Using the ultrasonic interferometry on the single crystal MgO-periclase, adiabatic bulk moduli were determined to be 163.2 GPa and 162.6 GPa from (100) and (110) lattice plane measurements, respectively. Density was measured on polycrystalline MgO by the X-ray diffraction technique. Results from this study were compared with the previously reported values. Further, the present results were converted to the isothermal bulk moduli and, then compared with the published data available including the energy dispersive X-ray diffraction result which was performed on the same single crystal MgO. The principle and techniques ultrasonic interferometry were introduced too.
Mineralogy and Chemical Composition of the Residual Soils (Hwangto) from South Korea
Journal of the Mineralogical Society of Korea, volume 13, issue 3, 2000, Pages 147~163
The mineralogy and chemical composition of reddish to brownish yellow residual soils, so called "Hwangto" have been examined according to representative host rocks. The result of the study indicates that Hwangto consists of 40-80% clay minerals and various minerals such as quartz, feldspar, hornblende, goethite, and gibbsite. Clay minerals include kaolinite, halloysite, illite, hydroxy interlayered vermiculite (HIV), mica/vermiculite interstratifield mineral and chlorite. The mineralogical constituents and contents of Hwangto were different depending on the types of host rocks. Moreover, the Jurassic granitic rocks contain relatively more kaolin minerals, whereas the Cretaceous granitic rocks contain more HIV and illite. In addition, reddish Hwangto contains relatively more kaolinite and HIV, and yellowish Hwangto contains more illite and halloysite. It is suggested that feldspars and micas of host rocks were chemically weathered into illite, halloysite, illite/vermiculite interstratified minerals, and HIV, and finally into kaolinite. Compared with their host rocks, the major chemical compositions of Hwangto tend to contain more
in amount and less Ca, Mg, and Na. Hwangto contains relatively high amount of trace elements, P, S, Zr, Sr, Ba, Rb, and Ce including considerable amount of Li, V, Cr, Zn, Co, Ni, Cu, Y, Nb, La, Nd, Pb, Th in excess of 10 ppm. Relatively high amount of most trace elements were detected in the Hwangto. The major and minor chemical compositions of the Hwangto were different depending on the types of host rocks. However, their difference was in the similar range compared with the compositions of host rocks.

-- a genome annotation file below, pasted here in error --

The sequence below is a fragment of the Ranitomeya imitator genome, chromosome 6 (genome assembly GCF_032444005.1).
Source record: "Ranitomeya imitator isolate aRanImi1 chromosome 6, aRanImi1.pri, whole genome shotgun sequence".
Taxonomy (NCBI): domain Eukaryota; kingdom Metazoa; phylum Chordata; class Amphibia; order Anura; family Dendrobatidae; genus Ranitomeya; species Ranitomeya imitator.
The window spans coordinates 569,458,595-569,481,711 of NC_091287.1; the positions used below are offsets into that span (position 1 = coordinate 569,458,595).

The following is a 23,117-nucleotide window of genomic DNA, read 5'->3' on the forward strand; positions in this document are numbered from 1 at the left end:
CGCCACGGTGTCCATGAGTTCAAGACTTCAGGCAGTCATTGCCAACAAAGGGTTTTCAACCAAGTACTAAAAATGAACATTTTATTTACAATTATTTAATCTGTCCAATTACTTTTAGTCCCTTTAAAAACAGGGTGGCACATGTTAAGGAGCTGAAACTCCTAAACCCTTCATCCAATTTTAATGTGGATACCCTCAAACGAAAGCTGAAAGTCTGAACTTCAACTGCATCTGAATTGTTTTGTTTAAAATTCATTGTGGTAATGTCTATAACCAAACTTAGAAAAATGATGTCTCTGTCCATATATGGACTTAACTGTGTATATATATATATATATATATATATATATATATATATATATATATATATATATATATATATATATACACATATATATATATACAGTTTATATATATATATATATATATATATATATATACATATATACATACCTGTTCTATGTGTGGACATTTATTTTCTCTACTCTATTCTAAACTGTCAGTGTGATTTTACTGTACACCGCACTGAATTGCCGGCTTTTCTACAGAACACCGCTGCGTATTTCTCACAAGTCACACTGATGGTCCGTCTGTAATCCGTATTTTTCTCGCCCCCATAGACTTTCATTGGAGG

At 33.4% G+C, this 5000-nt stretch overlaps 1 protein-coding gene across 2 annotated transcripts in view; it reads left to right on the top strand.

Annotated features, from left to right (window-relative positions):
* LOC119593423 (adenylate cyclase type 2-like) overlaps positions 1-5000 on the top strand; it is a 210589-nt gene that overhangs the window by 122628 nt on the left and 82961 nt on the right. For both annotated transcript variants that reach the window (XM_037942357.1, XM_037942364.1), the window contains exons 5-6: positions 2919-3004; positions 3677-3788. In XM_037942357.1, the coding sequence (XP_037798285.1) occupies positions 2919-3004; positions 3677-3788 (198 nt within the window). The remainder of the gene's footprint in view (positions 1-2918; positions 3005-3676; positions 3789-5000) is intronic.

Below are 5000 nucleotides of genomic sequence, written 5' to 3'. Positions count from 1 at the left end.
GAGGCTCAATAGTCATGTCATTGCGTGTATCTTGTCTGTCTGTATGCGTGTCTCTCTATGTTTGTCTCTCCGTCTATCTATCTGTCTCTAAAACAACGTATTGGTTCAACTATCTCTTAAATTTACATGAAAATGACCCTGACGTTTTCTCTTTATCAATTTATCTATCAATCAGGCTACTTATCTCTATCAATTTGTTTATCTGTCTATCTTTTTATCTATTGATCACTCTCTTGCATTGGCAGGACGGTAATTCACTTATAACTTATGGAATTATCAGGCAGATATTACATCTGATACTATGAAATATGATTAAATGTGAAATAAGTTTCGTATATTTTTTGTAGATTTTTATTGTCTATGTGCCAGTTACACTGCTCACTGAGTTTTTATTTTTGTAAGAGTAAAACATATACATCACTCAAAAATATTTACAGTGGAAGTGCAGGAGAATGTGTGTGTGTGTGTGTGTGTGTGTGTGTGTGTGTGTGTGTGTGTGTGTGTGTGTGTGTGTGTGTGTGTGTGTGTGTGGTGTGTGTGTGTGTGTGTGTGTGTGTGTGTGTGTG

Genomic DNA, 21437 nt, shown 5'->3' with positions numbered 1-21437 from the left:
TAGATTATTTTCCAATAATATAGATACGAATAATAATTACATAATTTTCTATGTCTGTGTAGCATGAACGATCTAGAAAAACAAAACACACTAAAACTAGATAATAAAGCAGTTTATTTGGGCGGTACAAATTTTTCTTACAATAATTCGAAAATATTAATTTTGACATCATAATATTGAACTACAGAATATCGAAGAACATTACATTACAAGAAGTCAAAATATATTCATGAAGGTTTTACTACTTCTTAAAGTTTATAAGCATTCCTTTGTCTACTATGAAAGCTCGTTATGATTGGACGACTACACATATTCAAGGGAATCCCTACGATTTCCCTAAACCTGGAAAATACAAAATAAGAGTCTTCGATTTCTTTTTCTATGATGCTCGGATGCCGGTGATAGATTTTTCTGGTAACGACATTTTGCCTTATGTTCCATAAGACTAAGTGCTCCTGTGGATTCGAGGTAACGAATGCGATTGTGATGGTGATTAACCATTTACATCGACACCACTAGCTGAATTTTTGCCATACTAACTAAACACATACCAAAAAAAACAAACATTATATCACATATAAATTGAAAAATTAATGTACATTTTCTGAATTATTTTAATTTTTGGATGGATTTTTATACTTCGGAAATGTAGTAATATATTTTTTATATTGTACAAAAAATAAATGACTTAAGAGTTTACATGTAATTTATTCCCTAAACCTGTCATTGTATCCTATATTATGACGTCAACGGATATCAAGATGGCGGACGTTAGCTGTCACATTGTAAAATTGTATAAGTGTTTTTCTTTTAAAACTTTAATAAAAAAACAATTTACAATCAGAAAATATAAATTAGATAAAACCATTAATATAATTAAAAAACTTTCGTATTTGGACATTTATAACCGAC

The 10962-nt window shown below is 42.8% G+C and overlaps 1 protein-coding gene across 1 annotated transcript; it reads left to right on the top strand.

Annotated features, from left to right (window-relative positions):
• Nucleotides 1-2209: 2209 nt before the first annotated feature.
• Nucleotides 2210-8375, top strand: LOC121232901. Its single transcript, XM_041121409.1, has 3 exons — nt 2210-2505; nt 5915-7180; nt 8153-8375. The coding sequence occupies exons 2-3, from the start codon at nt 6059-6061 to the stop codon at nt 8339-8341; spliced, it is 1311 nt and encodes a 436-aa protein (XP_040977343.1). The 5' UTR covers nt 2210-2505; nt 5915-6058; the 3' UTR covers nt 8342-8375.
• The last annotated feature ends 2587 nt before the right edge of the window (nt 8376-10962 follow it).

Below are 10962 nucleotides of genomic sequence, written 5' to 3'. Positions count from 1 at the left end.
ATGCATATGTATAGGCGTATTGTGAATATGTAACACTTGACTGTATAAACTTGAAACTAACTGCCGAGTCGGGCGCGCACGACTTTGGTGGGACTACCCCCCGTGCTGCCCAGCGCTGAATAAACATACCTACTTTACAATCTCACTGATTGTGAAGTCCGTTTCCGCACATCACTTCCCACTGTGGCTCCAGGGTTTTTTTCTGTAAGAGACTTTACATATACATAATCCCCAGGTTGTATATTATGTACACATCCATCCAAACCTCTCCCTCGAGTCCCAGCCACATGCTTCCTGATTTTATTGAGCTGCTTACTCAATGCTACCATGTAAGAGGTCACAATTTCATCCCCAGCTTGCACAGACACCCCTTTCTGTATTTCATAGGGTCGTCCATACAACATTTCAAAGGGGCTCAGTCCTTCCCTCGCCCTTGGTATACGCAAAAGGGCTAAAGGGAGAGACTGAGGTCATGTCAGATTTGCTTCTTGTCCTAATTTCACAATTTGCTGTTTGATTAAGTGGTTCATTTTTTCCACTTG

Neutron Diffraction Study on the Crystal Structure of Yttria-Stabilized Zirconium Oxide
Jin-Ho Lee ; Chang-Hee Lee ; Won-Sa Kim ;
Journal of the Mineralogical Society of Korea, volume 13, issue 3, 2000, Pages 164~170
Neutron single crystal and powder diffraction techniques have been applied to the structure analysis of yttria-stabilized zirconium, Z
., prepared by the skull-melting method. The crystal structure has been determined to be cubic symmetry, space group Fm/equation omitted/ with a=5.155(2)
, Z=4, and R(F)=5.65%,
R(I)=10.57% for 70 integrated intensities of Bragg Peaks observed from single crystal of Z
. The stabilizer atoms randomly occupy the zirconium sites and there are displacements of oxygen atoms with amplitudes of
/a~0.033 and 0.11 along <110> and <100> directions from the ideal positions of the fluorite structure, respectively. There are no significant differences in crystallographic data between the single crystal and powder studies. Diffraction pattern after Rietveld refinement, using neutron powder data, has shown the evidence of a tetragonal impurity phase, or a slight tetragonal distortion.